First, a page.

Thus, if there is any fiscal savings, it should not go to re-current expenditure even though that will spell hardships for Ghanaians, it should go into the settlement of the above-mentioned arrears.
This obviously presents a gloomy picture to the private sector as it beholds yet another tight rope.
The reality of serious economic crisis, ready to spark another bout of currency turbulence, with its attendant scathing effects on consumer price indicators has emboldened the Private Enterprises Federation (PEF) to demand government's speedy response to avert a free fall of the cedi.
"The cedi is not in a good position so far as business is concerned because when you have devaluation everyday, the value of your business is always going down and the appropriate fiscal and monetary interventions should be taken by both government and the central bank to forestall a free fall," said Chief Executive of PEF, Nana Osei Bonsu.
It is however interesting that some experts have described as needless and premature, concerns expressed by industry over the cedi's early signals.
These experts disagree with Razia Khan in her projections and have pointed out that recent happenings on the world economic stage place Ghana in a more favourable position.
According to Dr Raziel Obeng-Okon, of the Ghana Institute of Management and Public Administration (GIMPA), the cedi's depreciation this year may not be significant because the decline in crude oil prices should lead to an improvement in Ghana’s trade balance.
He points out that the provisional trade balance for the period January to September of last year, showed a narrower deficit of US$681.3 million, from US$3.8 billion at the end of 2013.
The improvement, he explained, was on account of less imports compared to exports, with imports declining by 18 per cent whilst exports declined by 2.8 per cent.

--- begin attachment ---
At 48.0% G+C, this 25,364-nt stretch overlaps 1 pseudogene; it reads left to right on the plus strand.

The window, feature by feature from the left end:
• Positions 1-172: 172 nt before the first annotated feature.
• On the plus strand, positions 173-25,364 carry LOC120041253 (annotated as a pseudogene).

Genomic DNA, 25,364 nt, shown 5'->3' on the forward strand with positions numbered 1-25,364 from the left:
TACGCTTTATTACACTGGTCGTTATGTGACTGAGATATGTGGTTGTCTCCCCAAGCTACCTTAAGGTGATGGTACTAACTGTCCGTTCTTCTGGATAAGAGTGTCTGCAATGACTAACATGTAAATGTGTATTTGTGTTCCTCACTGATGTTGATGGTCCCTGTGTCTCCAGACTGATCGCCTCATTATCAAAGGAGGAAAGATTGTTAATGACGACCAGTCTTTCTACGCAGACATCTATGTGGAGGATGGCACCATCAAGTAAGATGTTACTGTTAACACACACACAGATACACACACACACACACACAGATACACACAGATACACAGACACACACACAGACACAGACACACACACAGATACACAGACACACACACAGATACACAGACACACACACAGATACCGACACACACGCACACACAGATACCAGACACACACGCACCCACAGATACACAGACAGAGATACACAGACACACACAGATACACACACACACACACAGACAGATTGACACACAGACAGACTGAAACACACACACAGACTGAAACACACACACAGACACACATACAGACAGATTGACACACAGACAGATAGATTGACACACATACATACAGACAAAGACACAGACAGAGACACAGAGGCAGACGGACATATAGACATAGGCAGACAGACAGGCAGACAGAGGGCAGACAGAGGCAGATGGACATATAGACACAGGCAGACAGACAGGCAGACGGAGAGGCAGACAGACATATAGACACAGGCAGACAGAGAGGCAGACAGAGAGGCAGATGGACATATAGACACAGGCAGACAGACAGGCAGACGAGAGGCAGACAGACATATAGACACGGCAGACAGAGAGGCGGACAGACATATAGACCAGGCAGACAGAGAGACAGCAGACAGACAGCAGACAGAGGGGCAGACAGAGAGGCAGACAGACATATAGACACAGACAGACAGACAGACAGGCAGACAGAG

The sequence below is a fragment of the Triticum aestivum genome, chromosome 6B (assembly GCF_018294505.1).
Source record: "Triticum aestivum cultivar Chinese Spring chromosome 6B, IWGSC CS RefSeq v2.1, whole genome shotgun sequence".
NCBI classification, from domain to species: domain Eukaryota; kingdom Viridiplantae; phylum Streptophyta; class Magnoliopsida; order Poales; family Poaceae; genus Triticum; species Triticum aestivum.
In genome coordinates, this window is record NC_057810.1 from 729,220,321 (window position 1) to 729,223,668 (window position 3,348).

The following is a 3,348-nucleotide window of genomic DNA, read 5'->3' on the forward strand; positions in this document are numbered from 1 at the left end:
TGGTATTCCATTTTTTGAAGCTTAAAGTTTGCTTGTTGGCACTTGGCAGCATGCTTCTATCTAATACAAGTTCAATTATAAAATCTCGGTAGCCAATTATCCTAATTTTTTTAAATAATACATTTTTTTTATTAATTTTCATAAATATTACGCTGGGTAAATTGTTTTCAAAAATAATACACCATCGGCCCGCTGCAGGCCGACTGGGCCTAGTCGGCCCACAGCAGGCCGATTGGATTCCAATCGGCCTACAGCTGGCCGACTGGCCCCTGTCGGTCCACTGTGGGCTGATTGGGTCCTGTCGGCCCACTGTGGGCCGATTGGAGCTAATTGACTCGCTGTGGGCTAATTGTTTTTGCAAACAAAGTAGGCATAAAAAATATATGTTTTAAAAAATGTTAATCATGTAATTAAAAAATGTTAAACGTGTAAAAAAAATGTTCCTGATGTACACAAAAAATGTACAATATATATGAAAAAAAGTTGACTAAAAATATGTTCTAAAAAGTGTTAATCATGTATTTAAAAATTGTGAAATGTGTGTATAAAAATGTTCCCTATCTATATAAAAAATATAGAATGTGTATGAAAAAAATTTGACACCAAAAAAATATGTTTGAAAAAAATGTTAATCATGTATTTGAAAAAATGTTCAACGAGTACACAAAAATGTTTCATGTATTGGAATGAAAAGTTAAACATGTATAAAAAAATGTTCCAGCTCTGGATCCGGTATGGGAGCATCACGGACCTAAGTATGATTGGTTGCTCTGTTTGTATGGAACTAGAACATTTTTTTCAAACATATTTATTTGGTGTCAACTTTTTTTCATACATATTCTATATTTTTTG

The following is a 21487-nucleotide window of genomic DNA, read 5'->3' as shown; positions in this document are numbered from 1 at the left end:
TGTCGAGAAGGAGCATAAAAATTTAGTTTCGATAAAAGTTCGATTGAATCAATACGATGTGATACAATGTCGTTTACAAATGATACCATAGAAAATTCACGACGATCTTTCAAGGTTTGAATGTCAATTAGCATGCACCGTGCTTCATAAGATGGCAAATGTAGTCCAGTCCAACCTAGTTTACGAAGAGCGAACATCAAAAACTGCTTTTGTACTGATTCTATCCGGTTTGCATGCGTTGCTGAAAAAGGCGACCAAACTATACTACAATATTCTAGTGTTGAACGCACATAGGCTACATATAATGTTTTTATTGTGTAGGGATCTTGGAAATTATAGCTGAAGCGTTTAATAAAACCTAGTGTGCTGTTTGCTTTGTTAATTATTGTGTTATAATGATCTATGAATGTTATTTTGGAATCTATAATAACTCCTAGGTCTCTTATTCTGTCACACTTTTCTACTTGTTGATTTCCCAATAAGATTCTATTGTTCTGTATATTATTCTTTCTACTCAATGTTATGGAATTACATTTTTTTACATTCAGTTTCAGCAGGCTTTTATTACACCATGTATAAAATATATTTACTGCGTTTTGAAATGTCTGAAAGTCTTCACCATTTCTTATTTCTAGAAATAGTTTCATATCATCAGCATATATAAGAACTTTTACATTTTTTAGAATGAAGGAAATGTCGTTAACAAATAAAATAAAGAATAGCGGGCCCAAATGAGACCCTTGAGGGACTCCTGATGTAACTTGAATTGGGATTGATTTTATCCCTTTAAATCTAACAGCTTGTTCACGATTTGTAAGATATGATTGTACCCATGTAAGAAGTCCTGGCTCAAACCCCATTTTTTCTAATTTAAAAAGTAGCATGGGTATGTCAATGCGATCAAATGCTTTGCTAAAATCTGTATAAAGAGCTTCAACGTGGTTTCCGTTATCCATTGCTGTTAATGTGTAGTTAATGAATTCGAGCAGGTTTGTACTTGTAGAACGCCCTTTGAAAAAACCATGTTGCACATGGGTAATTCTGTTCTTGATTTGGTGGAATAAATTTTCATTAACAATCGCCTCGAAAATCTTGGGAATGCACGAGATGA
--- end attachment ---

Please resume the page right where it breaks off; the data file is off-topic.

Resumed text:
"Speculation which played a significant role in the depreciation of the currency last year has also reduced drastically with the boost from the inflows of the Sovereign Bond and COCOBOD syndicated loan. Bank of Ghana has also improved its policy mix to restore confidence," he explains further.
"I do not expect the average depreciation to go beyond 25 per cent or GH¢4.00 to USD1.00 by the end of the year," he states.
Dr Obeng-Okon advises government to manage its fiscal position through tight expenditure control mechanisms while improving its tax collection efforts especially from the informal sector as well as improving its non-tax revenues.
“Government must fight corruption and block all the loopholes within the public sector; it should totally remove subsidies from essential services and restructure the public sector to enhance productivity,” he added.
Dr Eric Osei Assibey, Senior Economist at the University of Ghana, Legon is of the view that prospects look brighter for the country if “ there is going to be transfer of the oil windfall to the Ghanaian economy.”
According to him, if fuel prices will come down, then the business environment will be friendlier, as inflation also begins to reduce.
He however demands that government is more proactive and able to anticipate the different scenarios, making use of all available information “to be able to come up with a better prediction of how the currency will fare this year."
“If we realise that the proceeds from oil and exports will not come, government must immediately resort to raising money from the international financial market to make up for the shortfall,” he submits.
Given the backdrop of current happenings, there is the need for government to roll out clear solutions to arrest the worsening economic challenges.
Investor confidence in the economy remains questionable in spite of the politically serene environment.
If government is successful in dealing with the current economic difficulties, investor confidence is likely to be restored and Ghana will record a boost in productivity. This will positively impact on the general business climate in the country.
Source: The Finder